SarahTeatherMP Tue 04-Sep-12 09:53:24


DysAct Tue 04-Sep-12 09:55:50

Hi my name is Becky, I'm posting on behalf of national dyslexia charity Dyslexia Action. We would like to know how the bill will make sure that children with dyslexia get help?

Will support be left to schools to decide and if so what guidance will be given to ensure that extra action is taken to make sure all of those with dyslexia or suspected dyslexia get the support they need?

Looking forward to tuning into the webchat.

Many thanks,

Becky (Dyslexia Action)

2tirednot2fight Tue 04-Sep-12 10:10:30

I wanted to ask what about the existing post 16 year olds whose statements have been ceased or have lapsed, some of whom no doubt will be NEET, will the changes mean they will get provision reinstated?

My son lost his statement without us being told it would end and with us as parents objecting to him being placed in a college of FE without adequate support. I know we are not alone.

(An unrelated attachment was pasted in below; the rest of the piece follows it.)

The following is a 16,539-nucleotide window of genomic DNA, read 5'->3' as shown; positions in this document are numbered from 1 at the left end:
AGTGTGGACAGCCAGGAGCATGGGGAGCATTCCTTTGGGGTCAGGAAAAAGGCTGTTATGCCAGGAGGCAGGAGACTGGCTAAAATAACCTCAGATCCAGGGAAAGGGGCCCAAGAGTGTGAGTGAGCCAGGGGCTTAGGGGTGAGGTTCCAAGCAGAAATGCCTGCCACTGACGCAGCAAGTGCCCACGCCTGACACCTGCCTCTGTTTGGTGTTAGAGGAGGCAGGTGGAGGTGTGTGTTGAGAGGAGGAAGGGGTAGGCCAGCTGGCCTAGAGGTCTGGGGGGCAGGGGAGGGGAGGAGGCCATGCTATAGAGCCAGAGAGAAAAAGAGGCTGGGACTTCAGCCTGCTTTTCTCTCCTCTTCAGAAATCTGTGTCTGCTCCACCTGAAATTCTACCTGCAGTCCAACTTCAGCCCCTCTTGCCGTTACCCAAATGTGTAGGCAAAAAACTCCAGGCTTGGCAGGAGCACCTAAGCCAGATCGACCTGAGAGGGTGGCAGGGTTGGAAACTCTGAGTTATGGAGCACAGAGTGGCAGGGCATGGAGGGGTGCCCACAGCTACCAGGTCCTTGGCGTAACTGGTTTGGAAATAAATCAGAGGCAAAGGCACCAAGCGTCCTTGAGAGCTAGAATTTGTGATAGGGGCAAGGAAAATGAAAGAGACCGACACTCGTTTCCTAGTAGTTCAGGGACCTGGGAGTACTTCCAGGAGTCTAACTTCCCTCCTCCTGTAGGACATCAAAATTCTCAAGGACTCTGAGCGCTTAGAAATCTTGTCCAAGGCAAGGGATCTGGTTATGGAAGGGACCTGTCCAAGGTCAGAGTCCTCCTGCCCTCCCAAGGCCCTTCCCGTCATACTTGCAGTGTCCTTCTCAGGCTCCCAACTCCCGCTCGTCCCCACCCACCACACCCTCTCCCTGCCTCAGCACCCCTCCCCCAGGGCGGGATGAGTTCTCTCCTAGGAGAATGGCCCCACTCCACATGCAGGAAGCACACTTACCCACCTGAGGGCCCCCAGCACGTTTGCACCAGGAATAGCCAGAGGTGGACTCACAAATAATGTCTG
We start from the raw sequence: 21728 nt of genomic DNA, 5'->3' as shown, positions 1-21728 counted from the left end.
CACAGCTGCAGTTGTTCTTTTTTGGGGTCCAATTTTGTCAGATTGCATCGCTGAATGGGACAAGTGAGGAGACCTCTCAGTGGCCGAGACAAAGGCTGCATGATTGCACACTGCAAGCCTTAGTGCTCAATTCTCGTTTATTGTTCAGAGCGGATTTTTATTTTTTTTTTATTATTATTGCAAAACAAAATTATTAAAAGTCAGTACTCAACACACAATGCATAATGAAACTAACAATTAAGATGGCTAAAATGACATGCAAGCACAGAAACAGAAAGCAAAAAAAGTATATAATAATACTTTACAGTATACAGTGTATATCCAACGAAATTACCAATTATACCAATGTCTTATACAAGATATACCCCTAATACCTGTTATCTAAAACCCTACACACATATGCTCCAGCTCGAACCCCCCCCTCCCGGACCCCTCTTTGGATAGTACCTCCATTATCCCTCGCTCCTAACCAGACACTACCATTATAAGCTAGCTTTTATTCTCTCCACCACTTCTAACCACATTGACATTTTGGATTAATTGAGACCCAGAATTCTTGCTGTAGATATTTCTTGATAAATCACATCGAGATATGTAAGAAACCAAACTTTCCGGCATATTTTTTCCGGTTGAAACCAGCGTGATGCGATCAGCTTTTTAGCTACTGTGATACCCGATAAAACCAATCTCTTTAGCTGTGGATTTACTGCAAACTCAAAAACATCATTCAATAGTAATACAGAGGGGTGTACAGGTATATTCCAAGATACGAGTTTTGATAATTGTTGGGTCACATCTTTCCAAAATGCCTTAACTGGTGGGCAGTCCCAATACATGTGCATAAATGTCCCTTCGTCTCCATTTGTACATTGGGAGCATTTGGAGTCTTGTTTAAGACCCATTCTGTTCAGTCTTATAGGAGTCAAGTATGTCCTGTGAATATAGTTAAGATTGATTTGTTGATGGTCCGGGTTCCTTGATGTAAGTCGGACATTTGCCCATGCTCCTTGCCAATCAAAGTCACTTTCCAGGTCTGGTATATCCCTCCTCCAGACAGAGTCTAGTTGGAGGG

Probably no change for our son and others like him I suspect because it seems that changes are only ever implemented for new cases and that those already failed by an appalling education system, which seems to me to function without conscience, are simply seen as the experiences of those about whom the mantra is to report "lessons are learnt". It saddens me that the most vulnerable in our society are continually failed by successive governments without hope of redress.

Did we really need this lengthy and costly process to identify the flaws in the current system?

HotheadPaisan Tue 04-Sep-12 10:12:04

What does it mean about those out of education being covered?

Really want to hear about accountability, timeframes and redress, six months to assess and put support in place is too long.

2tirednot2fight Tue 04-Sep-12 10:23:47